Noxious fumes | Dumps and landfills near South Asian megacities are huge emitters of methane, highlighting a major challenge in the global climate fight. More clouds of the greenhouse gas — which has 84 times the warming power of carbon dioxide over its first 20 years in the atmosphere — were spotted in India than any other country except for the US during the first half of this year, according to satellite observations. Pakistan ranked fourth and Bangladesh sixth.
A Chinese Environmental Artist Stirs Climate Action With Toxic Soup
Nut Brother, a performance artist who has been stirring up public opinion over pollution in the country for seven years in the belief that environmental activism that is humorous and creative can have a powerful effect.
Nut Brother has been able to keep exposing some of China’s more egregious pollution problems partly because his campaigns align with President Xi Jinping’s own policy goals of cleaning up the nation’s environment and building a more sustainable economy. China has made huge efforts to strengthen environmental protection in the past decade. Artists such as Nut Brother help that goal by raising awareness of environmental issues among the public, said Ellery Li, a project advisor at Beijing-based China Youth Climate Action Network.
“are all very close to everyday life, like music, hotpot, or drinking water, but once you go closer you find the messages are so striking,”
“China relies on government policies to solve environmental problems, but projects like this are as important because they let people realize that there are so many problems that are unseen but do exist.”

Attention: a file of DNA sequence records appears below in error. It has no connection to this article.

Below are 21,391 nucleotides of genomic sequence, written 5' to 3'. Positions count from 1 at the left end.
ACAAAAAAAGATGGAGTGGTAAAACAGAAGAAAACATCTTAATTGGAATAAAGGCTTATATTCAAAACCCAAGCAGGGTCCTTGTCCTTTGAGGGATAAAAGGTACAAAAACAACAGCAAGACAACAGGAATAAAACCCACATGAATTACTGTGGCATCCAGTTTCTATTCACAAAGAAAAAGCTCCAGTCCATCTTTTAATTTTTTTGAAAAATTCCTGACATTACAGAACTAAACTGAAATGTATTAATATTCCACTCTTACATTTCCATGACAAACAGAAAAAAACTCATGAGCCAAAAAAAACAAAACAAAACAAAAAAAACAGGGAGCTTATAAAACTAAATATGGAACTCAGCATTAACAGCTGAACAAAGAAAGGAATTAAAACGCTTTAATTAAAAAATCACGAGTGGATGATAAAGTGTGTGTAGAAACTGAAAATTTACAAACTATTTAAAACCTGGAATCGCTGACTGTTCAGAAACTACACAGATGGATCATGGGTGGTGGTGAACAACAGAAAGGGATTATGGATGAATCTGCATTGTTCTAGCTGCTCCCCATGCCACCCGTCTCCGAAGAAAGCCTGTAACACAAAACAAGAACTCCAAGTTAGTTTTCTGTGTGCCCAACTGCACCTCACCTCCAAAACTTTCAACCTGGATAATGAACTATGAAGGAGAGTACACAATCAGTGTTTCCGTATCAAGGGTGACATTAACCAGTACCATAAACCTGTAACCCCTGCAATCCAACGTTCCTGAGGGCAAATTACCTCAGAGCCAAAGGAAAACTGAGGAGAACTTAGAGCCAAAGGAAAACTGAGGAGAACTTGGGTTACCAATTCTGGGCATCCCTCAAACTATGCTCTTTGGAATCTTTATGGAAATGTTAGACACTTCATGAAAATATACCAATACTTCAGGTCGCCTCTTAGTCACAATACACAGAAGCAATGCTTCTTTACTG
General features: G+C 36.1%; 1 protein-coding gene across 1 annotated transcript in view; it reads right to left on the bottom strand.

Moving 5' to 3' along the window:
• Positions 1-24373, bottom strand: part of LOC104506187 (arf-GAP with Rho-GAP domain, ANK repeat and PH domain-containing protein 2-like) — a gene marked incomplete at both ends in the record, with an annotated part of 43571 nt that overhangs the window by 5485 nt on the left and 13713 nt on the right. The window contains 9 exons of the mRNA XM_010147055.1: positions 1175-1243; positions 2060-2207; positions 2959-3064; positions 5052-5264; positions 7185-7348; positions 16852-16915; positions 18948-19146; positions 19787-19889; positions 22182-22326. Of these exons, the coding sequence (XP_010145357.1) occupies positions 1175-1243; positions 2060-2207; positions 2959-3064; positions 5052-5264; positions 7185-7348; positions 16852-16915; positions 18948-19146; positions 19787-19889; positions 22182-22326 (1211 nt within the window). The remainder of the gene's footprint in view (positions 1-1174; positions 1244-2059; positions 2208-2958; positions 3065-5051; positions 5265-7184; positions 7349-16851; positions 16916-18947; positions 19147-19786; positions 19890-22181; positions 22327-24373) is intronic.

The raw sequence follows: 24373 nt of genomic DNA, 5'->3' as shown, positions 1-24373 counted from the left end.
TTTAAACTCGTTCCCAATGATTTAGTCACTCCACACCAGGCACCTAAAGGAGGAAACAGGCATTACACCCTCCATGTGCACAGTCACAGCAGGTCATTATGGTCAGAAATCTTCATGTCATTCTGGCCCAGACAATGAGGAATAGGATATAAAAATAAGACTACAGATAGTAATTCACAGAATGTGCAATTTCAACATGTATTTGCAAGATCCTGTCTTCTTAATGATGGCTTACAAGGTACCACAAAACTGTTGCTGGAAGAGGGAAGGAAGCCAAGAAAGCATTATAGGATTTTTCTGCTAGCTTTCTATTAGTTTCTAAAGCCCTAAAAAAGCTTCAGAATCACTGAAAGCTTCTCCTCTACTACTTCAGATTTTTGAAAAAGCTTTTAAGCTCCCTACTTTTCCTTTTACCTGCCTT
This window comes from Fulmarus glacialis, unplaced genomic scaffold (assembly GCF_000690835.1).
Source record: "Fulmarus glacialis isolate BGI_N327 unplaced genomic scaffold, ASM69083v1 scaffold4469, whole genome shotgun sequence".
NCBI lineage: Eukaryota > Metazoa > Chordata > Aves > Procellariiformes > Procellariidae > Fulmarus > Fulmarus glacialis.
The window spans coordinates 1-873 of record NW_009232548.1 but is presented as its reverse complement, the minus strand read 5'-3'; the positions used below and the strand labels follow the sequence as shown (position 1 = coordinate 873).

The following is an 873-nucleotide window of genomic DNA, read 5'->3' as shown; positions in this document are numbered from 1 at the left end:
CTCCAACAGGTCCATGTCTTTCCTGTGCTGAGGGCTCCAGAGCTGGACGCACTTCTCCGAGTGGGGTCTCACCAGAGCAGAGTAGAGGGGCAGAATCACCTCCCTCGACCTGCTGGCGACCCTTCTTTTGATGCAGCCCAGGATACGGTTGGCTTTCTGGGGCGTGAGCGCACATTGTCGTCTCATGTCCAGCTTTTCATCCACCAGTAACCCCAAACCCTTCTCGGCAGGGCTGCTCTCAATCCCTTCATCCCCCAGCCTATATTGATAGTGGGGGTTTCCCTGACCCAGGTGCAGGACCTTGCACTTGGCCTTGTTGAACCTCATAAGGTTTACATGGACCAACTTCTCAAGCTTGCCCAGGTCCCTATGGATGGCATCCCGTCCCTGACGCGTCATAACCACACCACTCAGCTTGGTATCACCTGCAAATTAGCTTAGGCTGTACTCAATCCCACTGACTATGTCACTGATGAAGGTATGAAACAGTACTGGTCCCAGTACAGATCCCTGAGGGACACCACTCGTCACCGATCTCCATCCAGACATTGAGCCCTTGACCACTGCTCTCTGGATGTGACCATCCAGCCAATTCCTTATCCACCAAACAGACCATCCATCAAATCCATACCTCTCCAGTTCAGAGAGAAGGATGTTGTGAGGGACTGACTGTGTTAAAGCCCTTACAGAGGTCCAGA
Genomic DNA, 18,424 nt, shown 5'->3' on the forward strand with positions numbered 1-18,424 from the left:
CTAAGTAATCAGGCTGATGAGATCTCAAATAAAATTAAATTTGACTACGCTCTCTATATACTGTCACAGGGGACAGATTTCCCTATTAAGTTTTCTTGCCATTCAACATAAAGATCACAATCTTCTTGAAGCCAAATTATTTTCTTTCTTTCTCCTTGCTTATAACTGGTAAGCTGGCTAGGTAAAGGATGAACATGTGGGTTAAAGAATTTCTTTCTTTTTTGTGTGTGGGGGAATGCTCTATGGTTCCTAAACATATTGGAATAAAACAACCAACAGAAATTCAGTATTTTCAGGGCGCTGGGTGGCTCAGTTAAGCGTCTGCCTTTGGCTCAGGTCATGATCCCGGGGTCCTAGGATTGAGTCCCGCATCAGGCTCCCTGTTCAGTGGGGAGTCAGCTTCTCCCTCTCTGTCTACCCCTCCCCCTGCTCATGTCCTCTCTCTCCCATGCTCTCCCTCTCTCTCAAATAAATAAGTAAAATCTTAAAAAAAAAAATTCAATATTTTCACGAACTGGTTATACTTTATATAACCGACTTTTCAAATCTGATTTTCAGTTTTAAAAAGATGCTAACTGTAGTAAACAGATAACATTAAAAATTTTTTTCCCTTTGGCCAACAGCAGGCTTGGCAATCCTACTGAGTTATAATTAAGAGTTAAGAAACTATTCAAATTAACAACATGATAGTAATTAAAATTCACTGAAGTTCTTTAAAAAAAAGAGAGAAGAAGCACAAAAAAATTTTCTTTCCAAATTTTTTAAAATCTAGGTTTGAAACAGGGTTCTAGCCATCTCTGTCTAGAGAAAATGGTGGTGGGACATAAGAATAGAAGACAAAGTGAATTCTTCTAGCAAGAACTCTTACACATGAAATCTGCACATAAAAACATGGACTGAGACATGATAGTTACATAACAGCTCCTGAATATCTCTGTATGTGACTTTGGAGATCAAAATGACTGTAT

Yet the government prefers that the changes be made from the top-down and provincial authorities are wary of public criticism. Some domestic environmental groups have been silenced and international NGOs are now under additional scrutiny as the result of a 2017 law.
Some good news:
- China’s clean power growth outlook for 2022 keeps getting bigger
- Hackers are helping to speed up the electric scooter boom
- An oil giant brings forward its key carbon deadlines
And some bad news:
- Surging solar prices threaten to slow clean energy installations
- Russia has made $24 billion selling energy to China and India
- China’s coal demand is rebounding as the weather heats up
Egypt’s goal is to prevent that from happening, Shoukry said. As the first African country to host a COP meeting in six years, it also wants to focus on how developing nations can get funding to adapt to the changing climate and to finance the green energy transition.
“We hope that COP27 will first confirm the political commitment to climate change and the agreed transition at the highest level,” he said. The main focus of COP27 is to “raise ambition” and confirm “no backsliding or backtracking on commitments and pledges” made in past summits, he said.
Thousands of climate diplomats representing virtually every country in the world meet every year at COP. The gathering also attracts tens of thousands of activists, observers, businesspeople and media, making it the world’s largest international summit by number of people. COP26 talks in Glasgow last year — the first to happen after the coronavirus pandemic — saw 40,000 people and 120 world leaders attending.
COP meetings are the vehicle through which the global community coordinates actions to cut planet-warming greenhouse-gas emissions. The ultimate goal is to cap the rise of global average temperatures which, at the moment, are headed for an increase of around 2.7°C or more by the end of the century, from the average of pre-industrial times.